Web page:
Commercial and Contract Management - Underlying Theoretical Concepts and Models

Research output: Chapter in Book/Report/Conference proceedingConference contribution


It is widely acknowledged that the ability to clearly articulate a profession’s knowledge base is crucial when defining a discrete professional group. As with project management and supply chain management, the knowledge based of the commercial and contract management (C&CM) function is an amalgam of theories, concepts and models drawn from the research and emerging practice of a variety of academic disciplines. To investigate the interrelationship between and relevance of these theories and concepts to the C&CM function/profession, and the general level of awareness of them among practitioners, a global survey of the IACCM’s membership was conducted in October 2007. The results of the survey presented in this paper reveal that the most familiar theories, concepts and models were: leadership, best value/value for money, competitive advantage, governance, strategy, globalisation, core competence, commitment, creativity, and negotiation theory. The academic disciplines associated with the most familiar 25 items were: organisational behaviour, strategic management, economics, marketing, law, operations management and accountancy. Overall, the results indicate a high degree of homogeneity in the respondent’s familiarity with the items irrespective of their location or prior level of education. Significant differences were, however, established in 33 of the items between subgroups based on the function of the C&CM practitioner. Generally, these differences could have been predicted, for example, C&CM practitioners supporting procurement were found to be more familiar with procurement theory, strategic purchasing, supply chains, supplier segmentation and the theory of incentives etc. compare to those practitioners who support sales or both sales and procurement. In terms of the relevance of the theories, concepts and models to the C&CM function/profession, negotiation analysis, problem-solving interest-based negotiation, negotiation theory, best value/value for money, trust, competitive advantage, and contract law model were considered to be highly relevant. The academic disciplines associated with the most relevant 25 items were: organisational behaviour, strategic management, operations management, economics, marketing, law, and operational research.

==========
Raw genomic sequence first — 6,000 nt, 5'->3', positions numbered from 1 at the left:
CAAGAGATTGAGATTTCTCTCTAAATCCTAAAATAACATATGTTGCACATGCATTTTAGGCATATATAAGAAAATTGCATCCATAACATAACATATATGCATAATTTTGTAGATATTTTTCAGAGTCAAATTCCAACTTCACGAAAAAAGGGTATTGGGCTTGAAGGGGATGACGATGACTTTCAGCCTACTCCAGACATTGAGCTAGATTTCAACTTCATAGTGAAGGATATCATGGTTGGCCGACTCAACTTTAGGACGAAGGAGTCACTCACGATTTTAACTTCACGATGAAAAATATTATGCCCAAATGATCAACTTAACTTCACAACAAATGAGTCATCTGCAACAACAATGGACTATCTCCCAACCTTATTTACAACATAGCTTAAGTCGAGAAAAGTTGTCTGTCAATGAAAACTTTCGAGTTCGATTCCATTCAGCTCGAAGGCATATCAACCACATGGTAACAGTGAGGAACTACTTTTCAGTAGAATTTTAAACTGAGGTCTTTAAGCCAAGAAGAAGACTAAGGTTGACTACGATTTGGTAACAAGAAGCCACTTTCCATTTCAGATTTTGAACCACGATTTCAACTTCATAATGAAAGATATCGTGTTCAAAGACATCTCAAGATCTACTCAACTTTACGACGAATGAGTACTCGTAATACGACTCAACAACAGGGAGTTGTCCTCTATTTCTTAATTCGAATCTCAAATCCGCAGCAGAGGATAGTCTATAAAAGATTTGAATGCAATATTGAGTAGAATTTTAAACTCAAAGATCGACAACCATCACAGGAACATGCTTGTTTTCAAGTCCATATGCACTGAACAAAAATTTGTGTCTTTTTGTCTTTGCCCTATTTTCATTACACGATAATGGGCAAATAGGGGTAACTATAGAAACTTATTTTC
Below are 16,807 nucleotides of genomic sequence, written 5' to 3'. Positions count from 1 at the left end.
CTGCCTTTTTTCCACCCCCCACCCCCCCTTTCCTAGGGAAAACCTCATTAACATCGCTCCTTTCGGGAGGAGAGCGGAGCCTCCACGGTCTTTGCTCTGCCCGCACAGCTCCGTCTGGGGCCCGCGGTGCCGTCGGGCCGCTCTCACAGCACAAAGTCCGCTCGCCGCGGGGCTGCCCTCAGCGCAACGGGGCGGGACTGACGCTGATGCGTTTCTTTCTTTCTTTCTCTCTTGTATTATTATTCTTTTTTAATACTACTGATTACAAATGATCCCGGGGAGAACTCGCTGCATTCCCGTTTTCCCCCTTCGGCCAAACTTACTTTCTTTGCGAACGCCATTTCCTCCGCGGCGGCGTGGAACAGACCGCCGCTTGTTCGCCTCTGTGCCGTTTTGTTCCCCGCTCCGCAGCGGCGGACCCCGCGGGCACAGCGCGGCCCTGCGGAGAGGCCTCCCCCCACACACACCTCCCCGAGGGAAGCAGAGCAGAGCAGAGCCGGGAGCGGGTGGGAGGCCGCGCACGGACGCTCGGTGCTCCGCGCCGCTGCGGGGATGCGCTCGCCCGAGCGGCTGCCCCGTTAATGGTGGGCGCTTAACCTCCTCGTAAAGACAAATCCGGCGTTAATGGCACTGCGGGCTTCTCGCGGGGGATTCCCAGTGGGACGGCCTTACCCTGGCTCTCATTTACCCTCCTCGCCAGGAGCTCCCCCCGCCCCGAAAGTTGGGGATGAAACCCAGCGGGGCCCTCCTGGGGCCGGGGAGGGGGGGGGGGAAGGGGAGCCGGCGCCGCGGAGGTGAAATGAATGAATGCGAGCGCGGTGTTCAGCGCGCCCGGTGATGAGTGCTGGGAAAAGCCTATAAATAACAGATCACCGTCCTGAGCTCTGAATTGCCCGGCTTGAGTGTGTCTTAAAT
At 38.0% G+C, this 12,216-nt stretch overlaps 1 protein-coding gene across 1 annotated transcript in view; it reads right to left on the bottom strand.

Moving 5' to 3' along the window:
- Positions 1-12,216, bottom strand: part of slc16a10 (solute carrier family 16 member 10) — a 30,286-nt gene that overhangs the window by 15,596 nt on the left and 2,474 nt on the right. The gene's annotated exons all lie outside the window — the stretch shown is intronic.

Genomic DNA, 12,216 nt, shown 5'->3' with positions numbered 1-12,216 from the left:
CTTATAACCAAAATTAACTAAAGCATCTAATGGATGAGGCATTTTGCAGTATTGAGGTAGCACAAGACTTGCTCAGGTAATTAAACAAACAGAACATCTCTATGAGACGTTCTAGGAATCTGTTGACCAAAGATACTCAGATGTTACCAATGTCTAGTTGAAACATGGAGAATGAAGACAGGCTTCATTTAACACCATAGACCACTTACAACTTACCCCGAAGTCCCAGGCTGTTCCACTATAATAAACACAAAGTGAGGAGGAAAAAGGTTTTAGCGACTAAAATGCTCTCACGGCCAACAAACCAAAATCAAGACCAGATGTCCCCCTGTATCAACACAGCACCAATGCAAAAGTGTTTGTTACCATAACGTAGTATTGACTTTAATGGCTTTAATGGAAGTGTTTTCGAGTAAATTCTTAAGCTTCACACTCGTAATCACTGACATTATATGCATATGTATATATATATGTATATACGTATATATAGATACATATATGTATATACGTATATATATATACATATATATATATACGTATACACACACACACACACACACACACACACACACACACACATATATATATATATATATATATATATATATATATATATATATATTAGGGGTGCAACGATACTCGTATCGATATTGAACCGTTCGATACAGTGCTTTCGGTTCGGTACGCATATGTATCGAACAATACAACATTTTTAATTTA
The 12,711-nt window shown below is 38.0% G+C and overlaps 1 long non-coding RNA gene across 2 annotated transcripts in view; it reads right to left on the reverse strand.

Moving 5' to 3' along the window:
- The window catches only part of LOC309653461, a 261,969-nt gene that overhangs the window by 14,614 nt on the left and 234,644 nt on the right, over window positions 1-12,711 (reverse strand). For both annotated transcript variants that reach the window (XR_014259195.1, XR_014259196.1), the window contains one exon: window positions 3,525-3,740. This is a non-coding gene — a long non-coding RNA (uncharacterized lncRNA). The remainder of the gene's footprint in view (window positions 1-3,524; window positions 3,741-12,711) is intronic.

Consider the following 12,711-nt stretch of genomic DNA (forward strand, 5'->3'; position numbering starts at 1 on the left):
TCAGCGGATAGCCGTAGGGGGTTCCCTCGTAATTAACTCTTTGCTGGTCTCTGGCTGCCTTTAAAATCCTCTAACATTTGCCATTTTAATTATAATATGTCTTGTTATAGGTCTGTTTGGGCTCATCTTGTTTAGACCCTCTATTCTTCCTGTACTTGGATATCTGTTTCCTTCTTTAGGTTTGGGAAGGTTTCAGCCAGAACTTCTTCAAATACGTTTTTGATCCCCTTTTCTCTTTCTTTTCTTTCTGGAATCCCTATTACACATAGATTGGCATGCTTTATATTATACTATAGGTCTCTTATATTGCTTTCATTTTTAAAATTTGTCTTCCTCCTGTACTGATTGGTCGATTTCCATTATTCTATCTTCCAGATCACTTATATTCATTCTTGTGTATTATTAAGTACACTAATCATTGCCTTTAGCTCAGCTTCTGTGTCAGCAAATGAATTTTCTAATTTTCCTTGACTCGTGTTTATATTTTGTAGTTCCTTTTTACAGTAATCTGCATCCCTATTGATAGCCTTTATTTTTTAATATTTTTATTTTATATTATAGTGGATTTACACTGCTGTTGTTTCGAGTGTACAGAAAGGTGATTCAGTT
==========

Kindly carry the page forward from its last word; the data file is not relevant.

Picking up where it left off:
Original languageEnglish
Title of host publicationProceedings IACCM International Academic Symposiums on Contract & Commercial Management 2008
EditorsDavid J. Lowe
Number of pages20
ISBN (Print)9781934697016
Publication statusPublished - 2008


  • Commercial Management
  • commercial manager
  • contract management
  • contract manager


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